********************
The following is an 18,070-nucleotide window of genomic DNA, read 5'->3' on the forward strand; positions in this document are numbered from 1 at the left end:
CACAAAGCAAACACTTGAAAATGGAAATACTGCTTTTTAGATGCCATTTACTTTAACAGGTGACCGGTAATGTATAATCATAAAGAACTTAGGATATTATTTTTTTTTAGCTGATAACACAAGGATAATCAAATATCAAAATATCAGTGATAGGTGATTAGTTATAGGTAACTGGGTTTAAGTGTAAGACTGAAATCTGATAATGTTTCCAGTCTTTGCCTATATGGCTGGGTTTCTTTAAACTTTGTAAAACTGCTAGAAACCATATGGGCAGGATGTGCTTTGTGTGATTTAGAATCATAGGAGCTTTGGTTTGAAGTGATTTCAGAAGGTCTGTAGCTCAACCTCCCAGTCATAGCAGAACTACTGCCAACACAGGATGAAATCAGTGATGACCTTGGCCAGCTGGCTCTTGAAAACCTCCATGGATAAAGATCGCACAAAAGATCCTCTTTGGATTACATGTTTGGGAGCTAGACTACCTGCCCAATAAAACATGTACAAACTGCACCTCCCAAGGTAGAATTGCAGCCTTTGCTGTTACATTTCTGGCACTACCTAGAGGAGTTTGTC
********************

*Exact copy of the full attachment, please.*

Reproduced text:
The following is an 18,070-nucleotide window of genomic DNA, read 5'->3' on the forward strand; positions in this document are numbered from 1 at the left end:
CACAAAGCAAACACTTGAAAATGGAAATACTGCTTTTTAGATGCCATTTACTTTAACAGGTGACCGGTAATGTATAATCATAAAGAACTTAGGATATTATTTTTTTTTAGCTGATAACACAAGGATAATCAAATATCAAAATATCAGTGATAGGTGATTAGTTATAGGTAACTGGGTTTAAGTGTAAGACTGAAATCTGATAATGTTTCCAGTCTTTGCCTATATGGCTGGGTTTCTTTAAACTTTGTAAAACTGCTAGAAACCATATGGGCAGGATGTGCTTTGTGTGATTTAGAATCATAGGAGCTTTGGTTTGAAGTGATTTCAGAAGGTCTGTAGCTCAACCTCCCAGTCATAGCAGAACTACTGCCAACACAGGATGAAATCAGTGATGACCTTGGCCAGCTGGCTCTTGAAAACCTCCATGGATAAAGATCGCACAAAAGATCCTCTTTGGATTACATGTTTGGGAGCTAGACTACCTGCCCAATAAAACATGTACAAACTGCACCTCCCAAGGTAGAATTGCAGCCTTTGCTGTTACATTTCTGGCACTACCTAGAGGAGTTTGTC